QJM, May 1, 2003; 96(5): 345 - 353
Results: "Clinico-pathological data were ascertained for 395 cases, including 175 adenocarcinomas, 107 lymphomas and 79 carcinoid tumors. In 13% of adenocarcinoma cases and in 39% of lymphomas, there was a diagnosis of celiac disease. Survival rates at 30 months for adenocarcinomas, lymphomas and carcinoid tumors were 58%, 45% and 78%, respectively. Prognosis of all tumors was inversely related to stage at presentation, and lymphomas associated with celiac disease were associated with a poorer prognosis."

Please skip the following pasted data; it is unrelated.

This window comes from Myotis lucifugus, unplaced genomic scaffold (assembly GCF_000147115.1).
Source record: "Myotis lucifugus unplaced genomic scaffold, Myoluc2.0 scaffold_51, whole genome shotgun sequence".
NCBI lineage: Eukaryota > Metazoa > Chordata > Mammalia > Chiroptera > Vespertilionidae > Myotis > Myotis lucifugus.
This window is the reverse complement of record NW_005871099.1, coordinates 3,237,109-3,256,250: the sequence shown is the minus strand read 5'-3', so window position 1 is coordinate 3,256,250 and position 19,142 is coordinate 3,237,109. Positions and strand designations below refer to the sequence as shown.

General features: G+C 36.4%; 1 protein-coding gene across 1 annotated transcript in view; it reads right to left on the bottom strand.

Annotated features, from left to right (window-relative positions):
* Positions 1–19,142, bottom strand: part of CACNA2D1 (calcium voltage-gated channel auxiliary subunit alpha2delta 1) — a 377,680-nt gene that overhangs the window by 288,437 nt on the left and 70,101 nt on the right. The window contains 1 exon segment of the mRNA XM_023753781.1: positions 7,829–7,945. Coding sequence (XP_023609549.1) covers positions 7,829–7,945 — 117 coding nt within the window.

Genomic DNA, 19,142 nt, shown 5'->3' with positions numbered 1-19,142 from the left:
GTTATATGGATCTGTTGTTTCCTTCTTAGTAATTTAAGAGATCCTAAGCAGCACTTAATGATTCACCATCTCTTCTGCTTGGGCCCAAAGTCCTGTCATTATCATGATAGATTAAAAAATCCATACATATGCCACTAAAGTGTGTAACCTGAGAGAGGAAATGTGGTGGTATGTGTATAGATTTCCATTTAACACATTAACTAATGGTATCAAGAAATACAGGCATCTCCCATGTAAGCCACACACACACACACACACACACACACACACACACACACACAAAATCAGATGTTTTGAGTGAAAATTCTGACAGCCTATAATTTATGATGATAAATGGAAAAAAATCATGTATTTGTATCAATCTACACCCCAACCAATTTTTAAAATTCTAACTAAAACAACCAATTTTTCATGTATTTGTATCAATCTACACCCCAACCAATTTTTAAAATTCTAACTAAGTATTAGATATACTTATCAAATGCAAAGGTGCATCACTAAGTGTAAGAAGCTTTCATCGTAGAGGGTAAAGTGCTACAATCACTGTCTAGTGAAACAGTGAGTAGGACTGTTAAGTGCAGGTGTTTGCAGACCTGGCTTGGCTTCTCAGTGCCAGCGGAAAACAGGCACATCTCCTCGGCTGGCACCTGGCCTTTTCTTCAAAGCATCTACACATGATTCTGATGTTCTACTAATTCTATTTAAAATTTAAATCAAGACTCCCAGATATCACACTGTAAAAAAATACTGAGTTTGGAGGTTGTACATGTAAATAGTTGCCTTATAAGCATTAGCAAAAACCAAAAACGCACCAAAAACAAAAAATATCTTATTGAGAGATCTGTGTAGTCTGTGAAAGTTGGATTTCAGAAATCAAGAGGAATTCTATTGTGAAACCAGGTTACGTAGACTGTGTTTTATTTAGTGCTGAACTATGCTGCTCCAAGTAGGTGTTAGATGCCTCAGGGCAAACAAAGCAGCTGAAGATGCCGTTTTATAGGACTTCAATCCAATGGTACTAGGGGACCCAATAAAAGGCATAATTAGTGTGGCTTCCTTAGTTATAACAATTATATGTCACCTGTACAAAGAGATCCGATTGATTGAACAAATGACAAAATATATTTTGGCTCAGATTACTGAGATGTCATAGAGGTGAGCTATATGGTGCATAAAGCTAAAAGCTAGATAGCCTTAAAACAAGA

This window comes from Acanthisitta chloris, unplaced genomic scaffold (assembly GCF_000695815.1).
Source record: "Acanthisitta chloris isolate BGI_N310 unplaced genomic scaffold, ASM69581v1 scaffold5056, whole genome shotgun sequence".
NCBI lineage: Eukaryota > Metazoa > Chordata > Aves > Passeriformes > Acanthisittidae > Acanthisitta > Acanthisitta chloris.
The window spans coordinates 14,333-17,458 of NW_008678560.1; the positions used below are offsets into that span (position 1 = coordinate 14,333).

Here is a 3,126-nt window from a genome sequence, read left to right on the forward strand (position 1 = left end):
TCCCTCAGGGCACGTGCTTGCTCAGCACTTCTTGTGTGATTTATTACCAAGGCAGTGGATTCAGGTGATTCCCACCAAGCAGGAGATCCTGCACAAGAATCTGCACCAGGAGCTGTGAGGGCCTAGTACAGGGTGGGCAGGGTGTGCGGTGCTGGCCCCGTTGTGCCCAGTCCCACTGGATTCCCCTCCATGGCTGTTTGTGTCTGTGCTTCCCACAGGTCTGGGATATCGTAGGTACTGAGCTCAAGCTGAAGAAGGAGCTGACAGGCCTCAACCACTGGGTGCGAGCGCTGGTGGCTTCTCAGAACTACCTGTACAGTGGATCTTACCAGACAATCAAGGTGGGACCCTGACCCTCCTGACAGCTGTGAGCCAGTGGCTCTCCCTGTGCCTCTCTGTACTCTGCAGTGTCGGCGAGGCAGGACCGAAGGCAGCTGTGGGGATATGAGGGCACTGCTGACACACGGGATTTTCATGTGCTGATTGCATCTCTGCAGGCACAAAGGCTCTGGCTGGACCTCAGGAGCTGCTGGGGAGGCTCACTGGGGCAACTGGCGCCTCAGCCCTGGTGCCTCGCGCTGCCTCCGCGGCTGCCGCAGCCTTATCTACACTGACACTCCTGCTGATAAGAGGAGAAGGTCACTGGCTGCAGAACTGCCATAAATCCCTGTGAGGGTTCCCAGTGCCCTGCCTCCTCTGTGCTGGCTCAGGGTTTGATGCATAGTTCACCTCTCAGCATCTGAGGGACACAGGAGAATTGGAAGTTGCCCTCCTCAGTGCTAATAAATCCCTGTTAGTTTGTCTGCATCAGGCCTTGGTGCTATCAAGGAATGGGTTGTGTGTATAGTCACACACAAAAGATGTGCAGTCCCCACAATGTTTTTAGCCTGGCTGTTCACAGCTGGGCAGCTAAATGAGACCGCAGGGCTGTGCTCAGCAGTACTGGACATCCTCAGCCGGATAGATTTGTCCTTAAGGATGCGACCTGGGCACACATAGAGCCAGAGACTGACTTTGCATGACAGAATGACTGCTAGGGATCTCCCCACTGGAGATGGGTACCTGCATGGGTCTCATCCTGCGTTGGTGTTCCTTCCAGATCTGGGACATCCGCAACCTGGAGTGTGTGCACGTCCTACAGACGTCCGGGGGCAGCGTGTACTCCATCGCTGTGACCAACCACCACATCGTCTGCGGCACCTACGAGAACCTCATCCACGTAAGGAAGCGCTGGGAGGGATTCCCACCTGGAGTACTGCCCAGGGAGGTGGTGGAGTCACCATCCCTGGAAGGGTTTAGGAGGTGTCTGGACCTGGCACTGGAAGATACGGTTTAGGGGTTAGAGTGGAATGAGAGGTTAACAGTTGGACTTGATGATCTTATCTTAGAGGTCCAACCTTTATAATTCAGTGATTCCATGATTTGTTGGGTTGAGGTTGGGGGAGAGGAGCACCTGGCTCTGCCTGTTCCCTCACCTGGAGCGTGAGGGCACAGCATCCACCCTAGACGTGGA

This study provides more evidence that those with celiac disease run a greater risk of getting adenocarcinoma of the small bowel, as well as lymphoma. Because of the high rate of metastatic disease in the patients studied, there appears to be a long time from the onset of symptoms to diagnosis, which is a concern.
Unfortunately this study does not address when celiac disease was diagnosed in these patients, and whether or not they were treating it with a gluten-free diet. Other studies have shown that cancer risk decreases to that of the normal population in patients who are on a gluten-free diet for at least five years.